Lake Mead watch: As the #ColoradoRiver dries up, will tourism? — High Country News

US Flag at Hoover Dam as the Olympic Torch passed over the dam in 1996
US Flag at Hoover Dam as the Olympic Torch passed over the dam in 1996

From The High Country News (Sarah Tory):

The Bureau of Reclamation reported June 30 that water levels have fallen to 1074.9 feet, 154 feet below capacity and 141 feet below its last peak in 1998.

Most public fears about Lake Mead’s decline center on the potential cutbacks in water deliveries — how much water is being released from the reservoir. But for Gripentog and other nearby business owners, there’s another set of concerns: As Mead dries up, so do the tourists they depend on.

Lake Mead National Recreation Area is the 6th most visited National Park unit in the country, attracting almost 7 million visitors each year and $260 million in local spending — and making Lake Mead the most valuable water recreation area in the entire Colorado River Basin, thanks to the crowds that come from Las Vegas. More than 3,000 jobs and 125 small businesses depend on that economy.

According to a recent report by graduate students at the University of Colorado, Boulder and the University of California, Santa Barbara, if water levels continue to fall, visitors to Lake Mead could drop by half and at 1,000 feet, the total economic loss could reach $280 million. Recreational visitors to the reservoir have been decreasing since 1996, a trend that matches declining water levels — though the study found that other factors, such as the economy and negative media coverage, could be adding to more recent declines.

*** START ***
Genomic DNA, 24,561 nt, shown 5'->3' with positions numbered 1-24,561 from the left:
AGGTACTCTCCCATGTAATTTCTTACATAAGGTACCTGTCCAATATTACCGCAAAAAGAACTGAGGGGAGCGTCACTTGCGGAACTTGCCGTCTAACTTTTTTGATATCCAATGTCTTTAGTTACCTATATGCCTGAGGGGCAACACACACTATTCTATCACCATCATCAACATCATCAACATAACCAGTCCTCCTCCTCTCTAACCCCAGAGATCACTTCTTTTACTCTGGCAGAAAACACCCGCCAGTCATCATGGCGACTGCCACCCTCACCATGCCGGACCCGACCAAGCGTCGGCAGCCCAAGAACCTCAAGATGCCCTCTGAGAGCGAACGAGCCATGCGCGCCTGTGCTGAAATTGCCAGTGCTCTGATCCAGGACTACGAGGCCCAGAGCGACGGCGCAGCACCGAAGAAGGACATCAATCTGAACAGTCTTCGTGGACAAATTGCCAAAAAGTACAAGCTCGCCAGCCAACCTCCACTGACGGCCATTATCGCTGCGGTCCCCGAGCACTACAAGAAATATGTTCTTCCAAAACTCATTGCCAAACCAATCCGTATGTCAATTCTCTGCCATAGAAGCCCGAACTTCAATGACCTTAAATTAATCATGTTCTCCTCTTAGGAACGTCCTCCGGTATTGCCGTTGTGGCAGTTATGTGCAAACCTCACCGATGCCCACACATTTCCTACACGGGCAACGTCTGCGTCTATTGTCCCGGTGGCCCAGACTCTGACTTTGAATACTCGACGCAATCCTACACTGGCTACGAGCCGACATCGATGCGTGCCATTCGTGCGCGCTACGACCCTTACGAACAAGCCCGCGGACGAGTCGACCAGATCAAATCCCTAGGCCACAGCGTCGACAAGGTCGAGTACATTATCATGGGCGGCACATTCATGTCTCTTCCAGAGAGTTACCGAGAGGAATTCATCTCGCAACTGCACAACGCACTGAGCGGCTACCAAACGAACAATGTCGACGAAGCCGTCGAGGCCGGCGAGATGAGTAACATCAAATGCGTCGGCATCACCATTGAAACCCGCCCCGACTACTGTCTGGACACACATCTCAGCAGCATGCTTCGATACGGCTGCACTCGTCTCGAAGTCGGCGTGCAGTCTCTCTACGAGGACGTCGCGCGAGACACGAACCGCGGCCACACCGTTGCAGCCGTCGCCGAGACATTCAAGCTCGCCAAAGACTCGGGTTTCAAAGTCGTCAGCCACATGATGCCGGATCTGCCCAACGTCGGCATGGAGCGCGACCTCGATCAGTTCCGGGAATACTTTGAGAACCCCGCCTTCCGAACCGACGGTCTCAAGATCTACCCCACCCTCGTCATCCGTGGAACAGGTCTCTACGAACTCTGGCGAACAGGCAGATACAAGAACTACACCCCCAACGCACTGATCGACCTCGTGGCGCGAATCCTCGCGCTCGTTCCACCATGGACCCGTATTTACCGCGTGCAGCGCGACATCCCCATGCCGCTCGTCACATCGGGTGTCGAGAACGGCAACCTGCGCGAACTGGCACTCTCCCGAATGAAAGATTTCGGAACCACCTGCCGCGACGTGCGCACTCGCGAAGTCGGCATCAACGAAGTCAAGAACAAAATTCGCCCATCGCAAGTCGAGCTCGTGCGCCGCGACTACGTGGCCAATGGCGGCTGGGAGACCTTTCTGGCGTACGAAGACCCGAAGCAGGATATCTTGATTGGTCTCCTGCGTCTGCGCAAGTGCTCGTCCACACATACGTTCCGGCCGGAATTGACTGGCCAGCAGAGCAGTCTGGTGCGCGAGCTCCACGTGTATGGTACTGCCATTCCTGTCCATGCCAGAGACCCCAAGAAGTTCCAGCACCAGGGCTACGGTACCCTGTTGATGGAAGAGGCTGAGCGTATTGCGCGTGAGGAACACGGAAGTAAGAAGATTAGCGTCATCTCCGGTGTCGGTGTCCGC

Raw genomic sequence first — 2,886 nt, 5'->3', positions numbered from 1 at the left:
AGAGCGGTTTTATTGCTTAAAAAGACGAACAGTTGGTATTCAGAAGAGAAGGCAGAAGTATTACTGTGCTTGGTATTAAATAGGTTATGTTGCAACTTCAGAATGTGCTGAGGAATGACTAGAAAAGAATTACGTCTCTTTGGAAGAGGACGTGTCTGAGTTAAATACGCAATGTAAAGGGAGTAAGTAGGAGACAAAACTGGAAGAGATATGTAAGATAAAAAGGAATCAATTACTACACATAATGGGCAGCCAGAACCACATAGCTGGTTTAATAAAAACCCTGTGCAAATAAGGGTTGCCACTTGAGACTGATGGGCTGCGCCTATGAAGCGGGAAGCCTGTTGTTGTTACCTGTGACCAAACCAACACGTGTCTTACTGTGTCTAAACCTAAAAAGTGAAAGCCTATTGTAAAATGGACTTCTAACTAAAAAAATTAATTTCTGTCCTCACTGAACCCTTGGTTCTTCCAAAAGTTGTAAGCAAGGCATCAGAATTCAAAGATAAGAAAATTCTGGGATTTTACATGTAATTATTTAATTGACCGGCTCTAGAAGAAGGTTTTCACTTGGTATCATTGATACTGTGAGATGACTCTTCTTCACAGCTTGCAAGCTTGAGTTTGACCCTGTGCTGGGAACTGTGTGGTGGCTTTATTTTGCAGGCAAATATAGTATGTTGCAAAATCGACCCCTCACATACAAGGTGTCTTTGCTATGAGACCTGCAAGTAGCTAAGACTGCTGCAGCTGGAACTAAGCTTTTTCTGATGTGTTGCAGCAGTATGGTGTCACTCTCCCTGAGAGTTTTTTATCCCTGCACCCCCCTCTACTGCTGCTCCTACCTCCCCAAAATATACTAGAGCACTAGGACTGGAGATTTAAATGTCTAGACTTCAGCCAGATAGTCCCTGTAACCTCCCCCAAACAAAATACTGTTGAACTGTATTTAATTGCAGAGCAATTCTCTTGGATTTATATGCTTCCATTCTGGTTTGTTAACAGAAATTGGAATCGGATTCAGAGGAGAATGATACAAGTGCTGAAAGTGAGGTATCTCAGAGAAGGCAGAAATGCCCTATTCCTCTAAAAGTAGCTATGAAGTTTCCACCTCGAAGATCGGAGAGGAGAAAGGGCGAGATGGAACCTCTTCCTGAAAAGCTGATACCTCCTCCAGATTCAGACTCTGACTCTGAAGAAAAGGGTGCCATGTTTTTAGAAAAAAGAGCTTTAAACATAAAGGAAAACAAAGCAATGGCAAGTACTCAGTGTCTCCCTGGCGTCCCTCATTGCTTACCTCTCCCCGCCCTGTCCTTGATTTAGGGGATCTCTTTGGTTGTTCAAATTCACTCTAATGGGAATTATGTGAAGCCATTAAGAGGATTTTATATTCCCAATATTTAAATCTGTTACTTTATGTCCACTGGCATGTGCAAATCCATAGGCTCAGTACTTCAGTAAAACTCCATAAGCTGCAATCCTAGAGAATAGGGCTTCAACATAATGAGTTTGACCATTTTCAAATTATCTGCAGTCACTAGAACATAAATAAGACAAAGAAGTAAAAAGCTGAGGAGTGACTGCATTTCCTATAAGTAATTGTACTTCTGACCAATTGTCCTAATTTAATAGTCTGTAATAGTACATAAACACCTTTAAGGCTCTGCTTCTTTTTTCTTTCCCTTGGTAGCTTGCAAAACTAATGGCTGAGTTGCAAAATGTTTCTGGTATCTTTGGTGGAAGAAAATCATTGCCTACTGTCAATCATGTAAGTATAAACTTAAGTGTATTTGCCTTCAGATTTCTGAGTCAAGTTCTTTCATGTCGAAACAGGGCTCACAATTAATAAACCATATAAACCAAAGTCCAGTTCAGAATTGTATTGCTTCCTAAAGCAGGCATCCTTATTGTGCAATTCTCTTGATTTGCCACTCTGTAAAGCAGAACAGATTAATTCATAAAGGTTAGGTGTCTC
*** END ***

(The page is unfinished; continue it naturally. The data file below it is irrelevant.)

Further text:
From Utah Public Radio (Eliza Welsh):

Nuestro Rio, is a group of concerned Latinos in the Southwest which advocates for the preservation of the Colorado River. Director of the group, Nicole Gonzalez Patterson, says the record low levels are indicative of the over-allocation of the Colorado River.

“It’s sort of like a check engine light. It’s a clear marker telling us that we need to make some really tough choices about 2016 and figure out what we’re going to be doing to address the Colorado River water shortage,” Patterson said. “It’s the first time this type of level has hit and it’s just a clear illustration of the over-allocation of the Colorado River.”

Another concerned group is Protect the Flows, a coalition of businesses that promote new water policies and technologies. Co-director Craig Mackey says receding water levels in the two major reservoirs on the system- lakes Powell and Mead- reflect the imbalance in supply versus demand.

“We have to come together as Basin states. We have to come together as citizens of the Basin, and we have to come together as local government, state government, federal government, and water managers,” Mackey said. “We need those people in a room acting collaboratively on conservation, on innovation, new technologies and on investments.”

More Colorado River Basin coverage here.

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